Impact of electronic health record implementation on patient flow metrics in a pediatric emergency department

Division of Emergency Medicine, Cincinnati Children's Hospital Medical Center, Cincinnati, Ohio 45229, USA.
Journal of the American Medical Informatics Association (Impact Factor: 3.5). 11/2011; 19(3):443-7. DOI: 10.1136/amiajnl-2011-000462
Source: PubMed

ABSTRACT Implementing electronic health records (EHR) in healthcare settings incurs challenges, none more important than maintaining efficiency and safety during rollout. This report quantifies the impact of offloading low-acuity visits to an alternative care site from the emergency department (ED) during EHR implementation. In addition, the report evaluated the effect of EHR implementation on overall patient length of stay (LOS), time to medical provider, and provider productivity during implementation of the EHR. Overall LOS and time to doctor increased during EHR implementation. On average, admitted patients' LOS was 6-20% longer. For discharged patients, LOS was 12-22% longer. Attempts to reduce patient volumes by diverting patients to another clinic were not effective in minimizing delays in care during this EHR implementation. Delays in ED throughput during EHR implementation are real and significant despite additional providers in the ED, and in this setting resolved by 3 months post-implementation.

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Available from: Michael K Farrell, May 18, 2014
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    • "This experience discrepancy may have had an effect on the data collected as there is a chance efficiencies may be gained with continued use. However, Kennebeck et al. reported a return to a steady-state workflow after 3 months of implementing a EHR in a pediatric ED.20 It is unknown the magnitude of efficiency gains that would occur after 10 months of continued use of the voice recognition data entry system. "
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    ABSTRACT: Introduction Use of electronic health record (EHR) systems can place a considerable data entry burden upon the emergency department (ED) physician. Voice recognition data entry has been proposed as one mechanism to mitigate some of this burden; however, no reports are available specifically comparing emergency physician (EP) time use or number of interruptions between typed and voice recognition data entry-based EHRs. We designed this study to compare physician time use and interruptions between an EHR system using typed data entry versus an EHR with voice recognition. Methods We collected prospective observational data at 2 academic teaching hospital EDs, one using an EHR with typed data entry and the other with voice recognition capabilities. Independent raters observed EP activities during regular shifts. Tasks each physician performed were noted and logged in 30 second intervals. We compared time allocated to charting, direct patient care, and change in tasks leading to interruptions between sites. Results We logged 4,140 minutes of observation for this study. We detected no statistically significant differences in the time spent by EPs charting (29.4% typed; 27.5% voice) or the time allocated to direct patient care (30.7%; 30.8%). Significantly more interruptions per hour were seen with typed data entry versus voice recognition data entry (5.33 vs. 3.47; p=0.0165). Conclusion The use of a voice recognition data entry system versus typed data entry did not appear to alter the amount of time physicians spend charting or performing direct patient care in an ED setting. However, we did observe a lower number of workflow interruptions with the voice recognition data entry EHR. Additional research is needed to further evaluate the data entry burden in the ED and examine alternative mechanisms for chart entry as EHR systems continue to evolve.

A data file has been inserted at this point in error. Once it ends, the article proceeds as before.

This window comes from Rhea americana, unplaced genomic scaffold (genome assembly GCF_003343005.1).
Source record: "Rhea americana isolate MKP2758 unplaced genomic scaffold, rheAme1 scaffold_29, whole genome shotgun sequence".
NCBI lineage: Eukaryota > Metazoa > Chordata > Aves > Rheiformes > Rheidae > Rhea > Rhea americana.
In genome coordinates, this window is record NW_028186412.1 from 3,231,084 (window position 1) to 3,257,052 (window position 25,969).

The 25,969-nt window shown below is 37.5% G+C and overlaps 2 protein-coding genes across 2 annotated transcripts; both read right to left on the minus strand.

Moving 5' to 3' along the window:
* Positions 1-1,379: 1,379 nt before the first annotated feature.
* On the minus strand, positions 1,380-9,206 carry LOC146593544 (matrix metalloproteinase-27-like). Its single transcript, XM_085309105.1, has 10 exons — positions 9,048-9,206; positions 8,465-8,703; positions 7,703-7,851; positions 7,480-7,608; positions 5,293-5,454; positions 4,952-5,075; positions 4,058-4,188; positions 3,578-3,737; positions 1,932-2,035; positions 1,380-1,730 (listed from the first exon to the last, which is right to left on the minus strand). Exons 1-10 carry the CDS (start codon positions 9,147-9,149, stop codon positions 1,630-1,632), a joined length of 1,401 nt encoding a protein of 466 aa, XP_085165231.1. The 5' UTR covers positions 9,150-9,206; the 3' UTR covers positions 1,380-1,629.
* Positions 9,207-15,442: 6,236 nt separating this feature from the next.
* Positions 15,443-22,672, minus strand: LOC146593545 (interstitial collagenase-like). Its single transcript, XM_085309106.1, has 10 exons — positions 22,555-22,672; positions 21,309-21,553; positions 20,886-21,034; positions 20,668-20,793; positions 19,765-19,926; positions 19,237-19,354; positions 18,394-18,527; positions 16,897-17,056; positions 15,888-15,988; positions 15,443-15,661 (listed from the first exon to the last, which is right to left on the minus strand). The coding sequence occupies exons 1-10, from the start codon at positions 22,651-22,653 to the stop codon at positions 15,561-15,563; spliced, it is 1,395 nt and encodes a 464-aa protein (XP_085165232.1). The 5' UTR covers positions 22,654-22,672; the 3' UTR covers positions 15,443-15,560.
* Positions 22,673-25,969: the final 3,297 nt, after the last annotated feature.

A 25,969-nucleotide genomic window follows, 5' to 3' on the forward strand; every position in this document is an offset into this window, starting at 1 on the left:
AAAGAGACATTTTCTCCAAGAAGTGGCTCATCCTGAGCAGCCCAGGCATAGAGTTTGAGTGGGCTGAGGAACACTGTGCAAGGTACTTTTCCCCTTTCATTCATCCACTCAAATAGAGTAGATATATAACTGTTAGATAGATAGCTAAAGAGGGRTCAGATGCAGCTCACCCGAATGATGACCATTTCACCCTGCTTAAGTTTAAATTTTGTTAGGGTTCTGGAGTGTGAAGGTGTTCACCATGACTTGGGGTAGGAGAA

The western journal of emergency medicine 07/2014; 15(4):541-7. DOI:10.5811/westjem.2014.3.19658
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    ABSTRACT: Electronic medical records (EMRs) are becoming standard to improve the communication of information and longevity of patient records. Using an EMR in the emergency department (ED) could potentially slow residents evaluating patients. We evaluated how introducing an EMR affected resident productivity in an academic ED. We retrospectively studied first year emergency medicine residents from a large, academic, tertiary care center before-and-after the institution of an EMR on July 1st, 2010. No residents from the 2009-2010 class used the EMR, while all of the 2010-2011 residents used the EMR. We performed univariate and multivariate analyses using productivity, measured in patients per hour (pt/hr), as the primary outcome. A mixed-model multivariate regression, stratified by acuity zone, was created incorporating EMR and other possible confounders: admissions, signouts, daily ED volume, and days after July 1st for each shift. The study was granted IRB waiver of informed. We reviewed 2,405 shifts: 1,259 shifts before and 1,146 shifts after EMR implementation. When using the EMR, the univariate analysis estimated a 0.084 pt/hr increase in the high acuity zone (p = 0.1317) and 0.029 pt/hr decrease (p = 0.7085) in the low acuity zone. The multivariate regression estimated a 0.038 pt/hr increase (p = 0.3413) in the high acuity zone and a 0.009 pt/hr increase (p = 0.9049) in the low acuity zone with the EMR. Despite the expectation that electronic charting is detrimental to resident productivity, our analyses do not suggest a significant relationship between resident productivity and using the EMR.
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